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ACLU suing Arkansas over redistricting maps

The ACLU is suing the state of Arkansas over the newly drawn redistricting map, saying it suppresses the voice of minority voters in the state.

ARKANSAS, USA — One day before the newly drawn redistricting maps go into effect, the American Civil Liberties Union (ACLU) of Arkansas, the Arkansas State NAACP and the Public Policy Panel announced they are suing the state. 

The organizations filed a lawsuit in an Arkansas U.S District Court.

Attorney General Rutledge, Governor Asa Hutchinson and Arkansas Secretary of State John Thurston are listed on this lawsuit because they are part of the Arkansas Board of Apportionment, which is over redistricting House and Senate maps.

"The State Legislative House maps severely underrepresent Black voters," said ACLU Executive Director Holly Dickson.

The board of Apportionment must redraw House and Senate maps every 10 years by state law.

However, Dickson says the state could have done more to ensure Black voters in Arkansas are fairly and equally represented.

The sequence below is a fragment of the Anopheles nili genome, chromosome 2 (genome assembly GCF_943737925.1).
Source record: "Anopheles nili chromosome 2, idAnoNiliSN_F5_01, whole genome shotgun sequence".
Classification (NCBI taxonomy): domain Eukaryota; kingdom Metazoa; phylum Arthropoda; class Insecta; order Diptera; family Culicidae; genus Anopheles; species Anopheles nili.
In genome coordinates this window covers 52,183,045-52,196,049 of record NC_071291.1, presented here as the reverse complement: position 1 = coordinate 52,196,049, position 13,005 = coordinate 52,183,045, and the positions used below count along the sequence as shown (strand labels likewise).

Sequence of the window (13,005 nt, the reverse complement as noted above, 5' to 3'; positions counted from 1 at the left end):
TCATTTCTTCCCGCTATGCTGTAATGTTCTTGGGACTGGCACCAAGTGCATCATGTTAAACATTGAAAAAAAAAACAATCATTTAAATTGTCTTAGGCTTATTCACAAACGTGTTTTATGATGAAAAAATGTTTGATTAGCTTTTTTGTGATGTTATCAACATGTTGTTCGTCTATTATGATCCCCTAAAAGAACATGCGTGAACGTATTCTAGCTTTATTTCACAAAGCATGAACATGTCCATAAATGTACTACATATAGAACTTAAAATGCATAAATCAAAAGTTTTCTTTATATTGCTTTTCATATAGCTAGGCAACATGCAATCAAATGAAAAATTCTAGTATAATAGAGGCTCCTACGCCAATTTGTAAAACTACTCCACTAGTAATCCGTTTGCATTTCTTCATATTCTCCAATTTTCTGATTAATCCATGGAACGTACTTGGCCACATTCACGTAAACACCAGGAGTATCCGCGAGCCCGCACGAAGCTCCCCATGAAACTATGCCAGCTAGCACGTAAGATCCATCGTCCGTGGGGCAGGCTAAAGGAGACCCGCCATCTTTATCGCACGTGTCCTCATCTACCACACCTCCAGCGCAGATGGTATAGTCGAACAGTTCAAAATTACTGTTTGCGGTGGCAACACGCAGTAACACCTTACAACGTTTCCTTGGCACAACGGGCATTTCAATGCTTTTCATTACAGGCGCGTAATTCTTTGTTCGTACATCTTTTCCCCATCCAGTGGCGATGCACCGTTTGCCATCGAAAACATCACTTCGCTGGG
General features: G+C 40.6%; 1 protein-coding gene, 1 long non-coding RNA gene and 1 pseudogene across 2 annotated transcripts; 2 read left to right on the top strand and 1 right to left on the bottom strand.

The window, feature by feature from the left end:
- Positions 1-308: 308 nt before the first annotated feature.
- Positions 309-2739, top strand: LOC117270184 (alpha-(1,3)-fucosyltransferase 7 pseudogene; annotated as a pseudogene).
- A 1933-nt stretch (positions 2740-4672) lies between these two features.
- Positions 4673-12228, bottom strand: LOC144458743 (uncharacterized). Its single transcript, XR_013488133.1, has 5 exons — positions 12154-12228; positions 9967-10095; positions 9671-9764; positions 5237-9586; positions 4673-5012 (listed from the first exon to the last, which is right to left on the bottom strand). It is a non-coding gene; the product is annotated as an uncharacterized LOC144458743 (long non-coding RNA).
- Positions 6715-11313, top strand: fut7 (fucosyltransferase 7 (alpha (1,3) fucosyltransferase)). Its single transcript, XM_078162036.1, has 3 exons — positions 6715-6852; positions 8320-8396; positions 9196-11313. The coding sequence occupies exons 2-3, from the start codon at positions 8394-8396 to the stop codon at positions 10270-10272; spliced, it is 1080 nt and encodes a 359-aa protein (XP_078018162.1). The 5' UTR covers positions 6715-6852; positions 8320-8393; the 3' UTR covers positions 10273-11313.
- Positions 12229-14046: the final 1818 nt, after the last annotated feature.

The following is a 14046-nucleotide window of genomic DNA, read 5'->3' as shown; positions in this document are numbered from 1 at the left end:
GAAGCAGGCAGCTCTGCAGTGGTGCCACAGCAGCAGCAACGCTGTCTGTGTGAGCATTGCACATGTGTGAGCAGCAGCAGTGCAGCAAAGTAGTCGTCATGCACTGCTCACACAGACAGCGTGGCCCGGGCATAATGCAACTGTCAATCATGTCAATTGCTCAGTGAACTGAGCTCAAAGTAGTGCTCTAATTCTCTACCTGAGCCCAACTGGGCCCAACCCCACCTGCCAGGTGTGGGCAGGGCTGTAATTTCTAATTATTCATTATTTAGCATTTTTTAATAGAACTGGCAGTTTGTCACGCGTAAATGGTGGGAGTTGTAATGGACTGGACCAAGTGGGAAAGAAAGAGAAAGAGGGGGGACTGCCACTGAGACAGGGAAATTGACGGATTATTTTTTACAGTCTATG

"There map had 11 majority Black House districts of 100," Dickson said. "We noted they could and should draw 16 house majority districts." 

Dickson says it's impacting Black voters in central, northeast and southeast Arkansas. She says in Northwest Arkansas, this is an issue too for Hispanic voters because they didn't use the correct population count for redistricting.

"They used a total population count, and federal law that applies to the state of Arkansas says they should have used citizens voting age population," Dickson said. 

She says the Arkansas Board of Apportionment did not create a new majority-minority district in Northwest Arkansas.

Attorney General Rutledge's office responded to the lawsuit, sending 5NEWS this short statement reading, "The attorney general will review the lawsuit and respond as appropriate."

Meanwhile, the ACLU calls the maps a violation of the "Voting Rights Act" of 1995. 

"It denies Black Arkansans the opportunities to elect their representative of choice," Dickson said. 

She says the 2010 map was already problematic, but this new map weakens minority votes even more. 

"We're challenging the legality of that map and asking that the court require the state of Arkansas to require maps," Dickson said.

The ACLU says it plans on filing an appeal with a temporary injunction as soon as possible.

RELATED: Arkansans: How you can comment on proposed redistricting maps

RELATED: Arkansas congressional redistricting bills to go into law without governor's signature